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Reservation Scalping Ban Passed!

june 6 2024

The NYC Hospitality Alliance is happy to share great news that the state legislature passed legislation we advocated for that prohibits the sale of a restaurant reservation without written permission by said restaurant.

While restaurant reservation scalping has been going on for many years, the problem has gotten worse in recent years, and it’s received media attention recently, especially with the launch of websites that facilitate the unauthorized sale of reservations, which turned it into a lucrative hustle for some people. 

Thanks to Assemblymember Alex Bores and Senator Nathalia Fernandez for passing their legislation to help stop reservation scalping, which will now go to Governor Hochul to sign it into law, which we’ll urge her to do. Stay tuned.

Thanks to the other advocate, partners and supporters of this legislation!

A background on restaurant reservation scalping

The unauthorized online restaurant reservation market works like this: Third-party platforms directly secure or encourage scalpers to secure reservations at popular restaurants without the restaurants’ permission, and then they facilitate the sale of those reservations for a hefty fee on their websites and apps. These reservation scalpers often use bots to quickly secure the reservations online and take them off the market, so the average human customer can’t get access to that reservation without paying an unauthorized third party. The following are just some reasons why this is BAD for restaurants, workers, and consumers:

  • Why it’s bad for restaurants? When people and bots secure restaurant reservations and cannot sell them, it results in a “no show” customer, meaning the table goes empty and the restaurant loses out on that important revenue. Restaurants are also in the hospitality business and want to establish ongoing relationships with their customers (their likes, dislikes, food allergies, etc.), so when someone buys a reservation that is booked under someone else’s name and contact information it creates a communication barrier between them and their customer, and it may create other inconveniences such as the inability to contact the customer who purchased the reservation should they mistakenly leave their credit card or another personal item at the restaurant.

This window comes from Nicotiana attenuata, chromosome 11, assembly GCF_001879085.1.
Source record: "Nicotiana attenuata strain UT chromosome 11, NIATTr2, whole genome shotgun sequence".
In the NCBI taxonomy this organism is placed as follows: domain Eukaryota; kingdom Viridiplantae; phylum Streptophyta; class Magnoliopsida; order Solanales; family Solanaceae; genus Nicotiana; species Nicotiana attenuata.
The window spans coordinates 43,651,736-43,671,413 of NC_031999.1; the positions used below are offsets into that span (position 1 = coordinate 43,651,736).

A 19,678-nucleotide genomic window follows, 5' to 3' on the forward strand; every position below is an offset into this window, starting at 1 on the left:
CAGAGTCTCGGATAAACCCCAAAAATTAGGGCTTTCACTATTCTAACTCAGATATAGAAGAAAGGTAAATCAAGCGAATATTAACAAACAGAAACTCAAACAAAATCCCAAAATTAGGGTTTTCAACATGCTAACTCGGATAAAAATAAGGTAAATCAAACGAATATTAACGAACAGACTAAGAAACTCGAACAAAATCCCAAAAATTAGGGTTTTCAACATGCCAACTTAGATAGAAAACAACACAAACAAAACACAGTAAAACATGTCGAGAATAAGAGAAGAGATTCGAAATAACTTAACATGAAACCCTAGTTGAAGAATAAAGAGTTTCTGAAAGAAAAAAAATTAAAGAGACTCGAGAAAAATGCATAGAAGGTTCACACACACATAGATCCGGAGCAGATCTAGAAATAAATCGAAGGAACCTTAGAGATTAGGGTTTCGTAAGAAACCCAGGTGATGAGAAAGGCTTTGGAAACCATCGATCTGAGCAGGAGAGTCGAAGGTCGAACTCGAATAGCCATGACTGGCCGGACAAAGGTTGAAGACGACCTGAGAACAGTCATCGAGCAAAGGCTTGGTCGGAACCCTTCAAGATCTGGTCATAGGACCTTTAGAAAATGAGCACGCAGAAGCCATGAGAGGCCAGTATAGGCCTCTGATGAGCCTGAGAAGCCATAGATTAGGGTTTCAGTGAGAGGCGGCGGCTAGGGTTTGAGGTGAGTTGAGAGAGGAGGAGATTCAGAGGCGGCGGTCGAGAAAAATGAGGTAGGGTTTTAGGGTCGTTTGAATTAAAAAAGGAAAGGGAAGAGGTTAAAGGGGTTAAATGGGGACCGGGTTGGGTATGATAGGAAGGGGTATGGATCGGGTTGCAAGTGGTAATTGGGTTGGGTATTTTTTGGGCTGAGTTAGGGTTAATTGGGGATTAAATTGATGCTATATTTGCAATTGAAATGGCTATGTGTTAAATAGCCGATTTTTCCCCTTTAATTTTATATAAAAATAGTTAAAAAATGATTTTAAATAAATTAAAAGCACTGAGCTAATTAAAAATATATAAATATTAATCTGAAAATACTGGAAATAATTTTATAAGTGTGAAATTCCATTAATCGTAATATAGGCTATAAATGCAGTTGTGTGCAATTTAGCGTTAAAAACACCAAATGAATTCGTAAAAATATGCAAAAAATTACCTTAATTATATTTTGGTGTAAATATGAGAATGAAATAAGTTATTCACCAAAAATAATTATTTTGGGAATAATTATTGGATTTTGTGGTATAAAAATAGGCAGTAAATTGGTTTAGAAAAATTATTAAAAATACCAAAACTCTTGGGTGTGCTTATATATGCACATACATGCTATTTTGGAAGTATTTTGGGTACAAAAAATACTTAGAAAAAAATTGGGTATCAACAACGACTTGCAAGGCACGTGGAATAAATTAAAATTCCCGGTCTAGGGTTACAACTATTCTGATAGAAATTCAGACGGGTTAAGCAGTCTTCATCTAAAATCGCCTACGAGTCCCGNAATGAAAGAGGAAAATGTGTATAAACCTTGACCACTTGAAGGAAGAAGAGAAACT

• Why it’s bad for workers? When people and bots secure restaurant reservations and cannot sell them, it results in a “no show” customer, meaning the table goes empty and workers lose out on the important tip income they rely on.


  • Why it’s bad for consumers? When reservations are secured by scalpers who sell them, it removes table inventory from the market, making it harder for consumers to properly get a reservation at restaurants, and it forces them to pay a hefty fee to an unaffiliated third party for a reservation that the restaurant offers for free.


New York lawmakers have enacted laws in the past to rein in the exploitation of restaurants, workers, and consumers by third-party delivery platforms, and now they’ve enacted a new law to stop the predatory business model of this other segment of third-party companies facilitating the unauthorized sale of reservations. This is a common-sense restaurant, worker, and consumer protection law that will help end the predatory and unauthorized sale of restaurant reservations by scalpers, requiring that third parties have an agreement with a restaurant to be allowed to facilitate the transaction (whether free or for a fee) of a reservation.